WHAT’S BEING CLAIMED:
- Panic! at the Disco was not happy about the Trump Campaign using their music.
- Brendon Urie posted about his displeasure on social media, encouraging his followers to vote out the president from office this November.
- Other musicians either distanced themselves from the campaign or threatened legal action over the use of their music without authorization.
Panic! at the Disco frontman Brendon Urie expressed his displeasure after one of the band’s songs was used in President Donald Trump’s reelection campaign event in Phoenix. High Hopes was used without authorization from the band and played for the president as he walked onstage.
“Dear Trump campaign,” the musician posted on social media. “F— you. You’re not invited. Stop playing my song.”
He continued and said that the president “represents nothing we stand for,” encouraging his followers to vote in a follow-up tweet.
“The highest hope we have is voting this monster out in November. Please do your part,” he said.
Urie included an online link to HeadCount on the thread. HeadCount is a nonpartisan organization whose mission is to use “the power of music to register voters and promote participation in democracy.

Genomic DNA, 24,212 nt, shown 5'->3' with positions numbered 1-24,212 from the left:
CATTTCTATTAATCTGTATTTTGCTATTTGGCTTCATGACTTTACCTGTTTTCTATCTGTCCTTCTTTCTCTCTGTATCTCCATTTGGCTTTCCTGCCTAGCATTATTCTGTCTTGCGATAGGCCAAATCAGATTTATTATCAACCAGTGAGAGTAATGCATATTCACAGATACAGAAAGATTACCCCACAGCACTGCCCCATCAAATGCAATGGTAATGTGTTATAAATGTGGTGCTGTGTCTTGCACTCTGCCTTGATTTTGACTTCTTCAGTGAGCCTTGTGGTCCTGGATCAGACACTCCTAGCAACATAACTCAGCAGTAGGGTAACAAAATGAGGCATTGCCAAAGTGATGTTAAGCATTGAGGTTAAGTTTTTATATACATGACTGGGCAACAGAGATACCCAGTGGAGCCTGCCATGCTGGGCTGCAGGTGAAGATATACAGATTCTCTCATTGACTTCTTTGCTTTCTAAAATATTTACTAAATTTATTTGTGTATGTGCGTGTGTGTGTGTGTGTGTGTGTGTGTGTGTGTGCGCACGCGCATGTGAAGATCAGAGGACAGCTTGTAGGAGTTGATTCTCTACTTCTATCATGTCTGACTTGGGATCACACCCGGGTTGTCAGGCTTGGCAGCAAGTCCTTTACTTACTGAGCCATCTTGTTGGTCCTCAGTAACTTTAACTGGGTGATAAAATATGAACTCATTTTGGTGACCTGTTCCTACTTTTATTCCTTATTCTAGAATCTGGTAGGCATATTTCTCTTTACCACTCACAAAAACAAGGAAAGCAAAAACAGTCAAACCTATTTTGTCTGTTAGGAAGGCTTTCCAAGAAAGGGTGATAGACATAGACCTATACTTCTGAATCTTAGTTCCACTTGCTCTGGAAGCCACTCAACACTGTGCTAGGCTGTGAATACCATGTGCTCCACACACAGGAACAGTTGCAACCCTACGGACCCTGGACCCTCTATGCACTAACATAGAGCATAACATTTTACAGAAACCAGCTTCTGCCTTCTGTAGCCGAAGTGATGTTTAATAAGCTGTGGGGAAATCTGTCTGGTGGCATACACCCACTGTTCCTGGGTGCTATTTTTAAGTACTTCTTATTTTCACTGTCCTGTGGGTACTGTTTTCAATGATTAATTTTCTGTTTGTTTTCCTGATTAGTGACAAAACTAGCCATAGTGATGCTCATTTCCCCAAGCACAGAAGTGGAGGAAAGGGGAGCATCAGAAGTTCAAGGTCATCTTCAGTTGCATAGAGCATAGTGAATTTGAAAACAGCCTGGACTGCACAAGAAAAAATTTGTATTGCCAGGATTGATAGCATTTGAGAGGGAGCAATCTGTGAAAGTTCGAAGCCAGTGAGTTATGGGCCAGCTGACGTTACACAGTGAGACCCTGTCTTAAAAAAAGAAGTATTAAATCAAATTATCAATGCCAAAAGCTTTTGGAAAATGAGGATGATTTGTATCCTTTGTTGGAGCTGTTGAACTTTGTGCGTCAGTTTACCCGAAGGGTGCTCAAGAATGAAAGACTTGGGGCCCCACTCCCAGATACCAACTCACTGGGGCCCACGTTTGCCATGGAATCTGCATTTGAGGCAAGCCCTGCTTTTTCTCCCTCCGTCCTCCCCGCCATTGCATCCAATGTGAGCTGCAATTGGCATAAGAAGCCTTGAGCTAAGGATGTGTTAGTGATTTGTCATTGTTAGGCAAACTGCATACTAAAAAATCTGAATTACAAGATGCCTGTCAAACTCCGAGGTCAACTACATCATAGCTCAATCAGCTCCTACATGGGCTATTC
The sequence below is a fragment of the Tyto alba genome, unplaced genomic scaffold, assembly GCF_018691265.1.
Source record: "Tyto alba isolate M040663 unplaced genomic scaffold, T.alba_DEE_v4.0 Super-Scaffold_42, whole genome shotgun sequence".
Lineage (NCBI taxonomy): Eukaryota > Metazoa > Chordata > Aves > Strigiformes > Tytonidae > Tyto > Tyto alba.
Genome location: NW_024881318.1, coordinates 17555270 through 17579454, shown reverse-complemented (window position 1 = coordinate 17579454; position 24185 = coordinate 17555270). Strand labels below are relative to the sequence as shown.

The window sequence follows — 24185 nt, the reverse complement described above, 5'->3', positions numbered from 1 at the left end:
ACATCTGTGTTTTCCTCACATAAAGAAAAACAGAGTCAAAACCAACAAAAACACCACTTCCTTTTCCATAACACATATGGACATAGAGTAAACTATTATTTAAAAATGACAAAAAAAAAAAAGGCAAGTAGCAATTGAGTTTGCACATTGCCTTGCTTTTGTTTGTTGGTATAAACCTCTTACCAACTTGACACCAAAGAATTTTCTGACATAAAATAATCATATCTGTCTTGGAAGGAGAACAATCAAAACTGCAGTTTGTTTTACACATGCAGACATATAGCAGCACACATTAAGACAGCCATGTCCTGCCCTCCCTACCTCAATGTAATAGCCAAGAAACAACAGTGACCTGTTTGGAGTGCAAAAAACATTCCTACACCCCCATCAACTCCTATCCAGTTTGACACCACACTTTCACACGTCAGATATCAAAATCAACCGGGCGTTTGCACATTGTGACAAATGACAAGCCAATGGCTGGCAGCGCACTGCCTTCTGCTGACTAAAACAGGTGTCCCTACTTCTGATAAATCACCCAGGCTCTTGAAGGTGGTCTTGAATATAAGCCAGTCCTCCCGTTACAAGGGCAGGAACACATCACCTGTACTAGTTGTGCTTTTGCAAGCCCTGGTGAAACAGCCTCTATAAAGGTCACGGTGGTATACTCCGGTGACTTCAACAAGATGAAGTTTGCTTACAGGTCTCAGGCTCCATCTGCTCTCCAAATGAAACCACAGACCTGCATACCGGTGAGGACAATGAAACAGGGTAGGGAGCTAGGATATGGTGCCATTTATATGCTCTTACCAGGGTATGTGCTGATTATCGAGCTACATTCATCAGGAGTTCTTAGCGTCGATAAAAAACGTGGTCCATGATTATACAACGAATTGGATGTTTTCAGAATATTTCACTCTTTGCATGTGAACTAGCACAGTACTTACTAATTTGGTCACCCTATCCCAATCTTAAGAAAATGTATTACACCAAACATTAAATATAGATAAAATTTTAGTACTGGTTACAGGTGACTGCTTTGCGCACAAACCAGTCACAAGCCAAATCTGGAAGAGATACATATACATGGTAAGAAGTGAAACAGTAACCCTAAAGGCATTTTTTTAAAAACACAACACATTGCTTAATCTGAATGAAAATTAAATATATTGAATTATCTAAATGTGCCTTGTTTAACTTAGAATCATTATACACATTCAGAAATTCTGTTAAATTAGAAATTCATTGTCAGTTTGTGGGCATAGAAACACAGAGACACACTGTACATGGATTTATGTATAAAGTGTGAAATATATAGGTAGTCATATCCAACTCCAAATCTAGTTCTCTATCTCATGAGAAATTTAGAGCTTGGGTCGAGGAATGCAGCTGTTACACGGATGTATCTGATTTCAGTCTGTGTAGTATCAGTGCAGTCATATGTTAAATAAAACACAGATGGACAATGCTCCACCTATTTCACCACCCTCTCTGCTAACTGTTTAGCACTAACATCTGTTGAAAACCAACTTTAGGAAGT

This is not the first time that the singer shared his low opinions about the president. Urie called the president “a f—ing asshole” who is “encroaching on people’s rights” in an interview with Kerrang.
Trump campaign also played 1989 hit I Won’t Back Down by Tom Petty in Tulsa, Oklahoma for his reelection campaign. Tom Petty’s family has issued a formal cease-and-desist notice to the president, demanding that he discontinue using the music of the late muscian for his reelection campaigns.
“Trump was in no way authorized to use this song to further a campaign that leaves too many Americans and common sense behind. Both the late Tom Petty and his family firmly stand against racism and discrimination of any kind. Tom Petty would never want a song of his used for a campaign of hate. He liked to bring people together. We believe in America and we believe in democracy. But Donald Trump is not representing the noble ideals of either,” the statement reads. “We would hate for fans that are marginalized by this administration to think we were complicit in this usage.”
This has happened before, other musicians threatening the president with legal action over the use of their music without their authorization. Adele, Neil Young, the Rolling Stones, Aerosmith’s Steven Tyler, Rihanna and Elton John have either distanced themselves from Trump’s campaign or threatened legal action. However, this situation is more complex with performing rights organizations’ fair-use provisions. Trump campaign continues playing music from artists who oppose the president.